So the message is: don’t even think about using this converter as a means of standardising on Open Document while still using Word. It will cause immense and unnecessary hassle. However, it could still be useful for importing and exporting documents interchanged with others using, say, Open Office.
Not the same
That said, I noticed something else about my round-tripped document. It was different. In Word, I have my Normal style set with no space before or after. After round-tripping, these paragraphs had 10pt space after applied.
It gets worse. The converter lost all my paragraph styles – not the formatting, but the style tagging. This is a deal-breaker for me, as I depend on paragraph styles; but I am probably in a minority. Still, it prompted me to look at the list of unsupported features. Casting my eye down the page I came across this item:
In Open XML in real spacing between two consecutive paragraphs is the biger [stet]. For example first paragraph style has spacing after 10pt and second has spacing before 20pt the real spacing is 20pt. In Open Document Format real spacing is sum. In our example the real spacing is 30pt.
Is that my spacing problem? It could be related; but this is not what I would call a model of clarity. Let’s just say that the ODF converter will mess up your paragraph spacing.
Question: why was I warned that I might lose “header dimensions”, but these more significant issues – no paragraph styles, messed up spacing – went unmentioned?
Not professional quality
I realise that despite the flaws this converter could be a life-saver if you get a document that would otherwise be unreadable, or if you are forced by regulation to send a document in ODF format. However it does not merit Microsoft’s effusive press release, nor Brian Jones enthusiatic blog entry. It falls far short of the standards set by Microsoft Office. Perhaps I am judging too swiftly; but you will understand my scepticism considering the design flaws noted above, the extreme performance problems, and the fact that it somewhat messed up my short document without any graphics.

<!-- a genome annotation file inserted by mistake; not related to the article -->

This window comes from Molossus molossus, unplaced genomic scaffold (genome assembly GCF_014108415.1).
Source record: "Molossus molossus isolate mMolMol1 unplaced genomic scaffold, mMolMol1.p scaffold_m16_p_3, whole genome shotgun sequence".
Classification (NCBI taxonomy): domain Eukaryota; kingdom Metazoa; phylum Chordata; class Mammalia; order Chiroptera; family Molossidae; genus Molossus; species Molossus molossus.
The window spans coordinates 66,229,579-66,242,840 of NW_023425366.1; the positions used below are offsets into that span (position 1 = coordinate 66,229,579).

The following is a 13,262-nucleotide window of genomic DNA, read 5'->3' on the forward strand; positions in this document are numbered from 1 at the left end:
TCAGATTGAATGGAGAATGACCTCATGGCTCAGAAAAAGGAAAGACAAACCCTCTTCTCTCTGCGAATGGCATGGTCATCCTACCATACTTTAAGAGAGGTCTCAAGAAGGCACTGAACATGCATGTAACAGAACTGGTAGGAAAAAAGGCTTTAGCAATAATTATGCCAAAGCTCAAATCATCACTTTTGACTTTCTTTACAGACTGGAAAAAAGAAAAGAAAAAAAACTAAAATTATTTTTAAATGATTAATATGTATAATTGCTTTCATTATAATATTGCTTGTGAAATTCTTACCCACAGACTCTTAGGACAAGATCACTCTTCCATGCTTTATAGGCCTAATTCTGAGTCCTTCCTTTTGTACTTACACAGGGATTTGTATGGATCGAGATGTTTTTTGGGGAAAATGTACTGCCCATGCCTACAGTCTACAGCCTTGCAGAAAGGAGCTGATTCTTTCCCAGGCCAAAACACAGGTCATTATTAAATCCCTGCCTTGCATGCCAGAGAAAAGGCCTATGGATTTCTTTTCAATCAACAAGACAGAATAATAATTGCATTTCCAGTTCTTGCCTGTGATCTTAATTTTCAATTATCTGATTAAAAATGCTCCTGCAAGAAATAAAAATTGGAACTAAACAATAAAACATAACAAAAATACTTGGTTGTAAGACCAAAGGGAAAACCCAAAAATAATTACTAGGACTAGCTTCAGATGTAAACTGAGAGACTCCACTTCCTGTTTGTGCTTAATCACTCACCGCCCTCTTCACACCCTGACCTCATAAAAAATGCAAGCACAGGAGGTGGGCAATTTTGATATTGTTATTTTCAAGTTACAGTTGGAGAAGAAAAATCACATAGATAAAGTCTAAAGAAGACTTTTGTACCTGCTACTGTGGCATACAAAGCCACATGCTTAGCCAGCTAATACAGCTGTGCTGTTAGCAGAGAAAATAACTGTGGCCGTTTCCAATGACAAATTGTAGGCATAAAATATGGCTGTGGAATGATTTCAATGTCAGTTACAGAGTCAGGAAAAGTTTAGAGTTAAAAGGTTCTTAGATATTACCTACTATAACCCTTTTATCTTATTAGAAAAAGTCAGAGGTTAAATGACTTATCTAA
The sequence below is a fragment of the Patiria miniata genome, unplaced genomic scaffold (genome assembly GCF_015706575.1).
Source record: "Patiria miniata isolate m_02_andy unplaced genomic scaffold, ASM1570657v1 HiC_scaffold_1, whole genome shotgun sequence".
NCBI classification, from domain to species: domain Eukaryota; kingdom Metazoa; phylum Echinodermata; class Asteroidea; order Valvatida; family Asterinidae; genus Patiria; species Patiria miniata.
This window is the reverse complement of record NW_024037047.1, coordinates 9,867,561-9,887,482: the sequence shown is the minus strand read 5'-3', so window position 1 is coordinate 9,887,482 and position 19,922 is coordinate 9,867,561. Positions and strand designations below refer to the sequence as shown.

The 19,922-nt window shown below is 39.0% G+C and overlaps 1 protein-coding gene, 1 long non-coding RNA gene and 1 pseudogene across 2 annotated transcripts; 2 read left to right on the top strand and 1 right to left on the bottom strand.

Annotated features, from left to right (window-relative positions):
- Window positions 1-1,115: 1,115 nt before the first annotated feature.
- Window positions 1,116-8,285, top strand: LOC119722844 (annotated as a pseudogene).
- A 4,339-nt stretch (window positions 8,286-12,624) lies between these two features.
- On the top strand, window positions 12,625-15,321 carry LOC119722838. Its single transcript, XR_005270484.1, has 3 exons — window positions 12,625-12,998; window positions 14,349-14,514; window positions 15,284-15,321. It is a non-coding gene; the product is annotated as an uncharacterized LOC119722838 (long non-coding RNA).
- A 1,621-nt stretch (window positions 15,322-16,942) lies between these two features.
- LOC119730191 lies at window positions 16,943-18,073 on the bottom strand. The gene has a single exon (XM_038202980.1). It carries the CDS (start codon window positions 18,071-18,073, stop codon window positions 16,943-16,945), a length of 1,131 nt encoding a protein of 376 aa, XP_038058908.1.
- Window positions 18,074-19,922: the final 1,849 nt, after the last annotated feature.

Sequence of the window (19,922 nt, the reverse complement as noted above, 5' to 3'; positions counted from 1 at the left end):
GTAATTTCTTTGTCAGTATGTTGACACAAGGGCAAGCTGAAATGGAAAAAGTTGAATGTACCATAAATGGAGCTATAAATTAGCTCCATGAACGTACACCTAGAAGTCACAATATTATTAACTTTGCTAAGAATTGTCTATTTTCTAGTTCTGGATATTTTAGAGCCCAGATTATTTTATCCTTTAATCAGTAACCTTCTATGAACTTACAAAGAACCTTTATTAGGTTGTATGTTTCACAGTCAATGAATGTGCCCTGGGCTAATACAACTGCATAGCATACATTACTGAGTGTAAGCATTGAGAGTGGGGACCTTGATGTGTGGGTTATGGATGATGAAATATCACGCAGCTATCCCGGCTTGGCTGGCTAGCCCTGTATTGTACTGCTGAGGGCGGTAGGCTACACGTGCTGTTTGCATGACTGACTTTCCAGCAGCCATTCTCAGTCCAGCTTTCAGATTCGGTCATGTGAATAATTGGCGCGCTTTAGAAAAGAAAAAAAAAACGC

In closing, some practical notes. If you really want to work with Open Document, don’t use Microsoft Office. If you want to use Microsoft Office, don’t use the converter except in an emergency, not in this release at least. For Word documents, RTF is the least bad option and macro-free; or failing that, the Office binary formats are actually well understood by third-party applications.
What if you use an application that supports Open Document and want to distribute richly formatted documents to others? Well, in the real world Microsoft Office is everywhere, so the same applies: RTF or Microsoft Office binary formats will help the recipients to get their work done.
Update: I spoke to Microsoft’s Jean Paoli about a number of Office Open XML issues – see here for the interview. He acknowledged there are some issues but said that performance is usually better than I found it to be. I’m sceptical but will try to do some more testing.
- Office 2010 offers choice of Open Document or Microsoft XML formats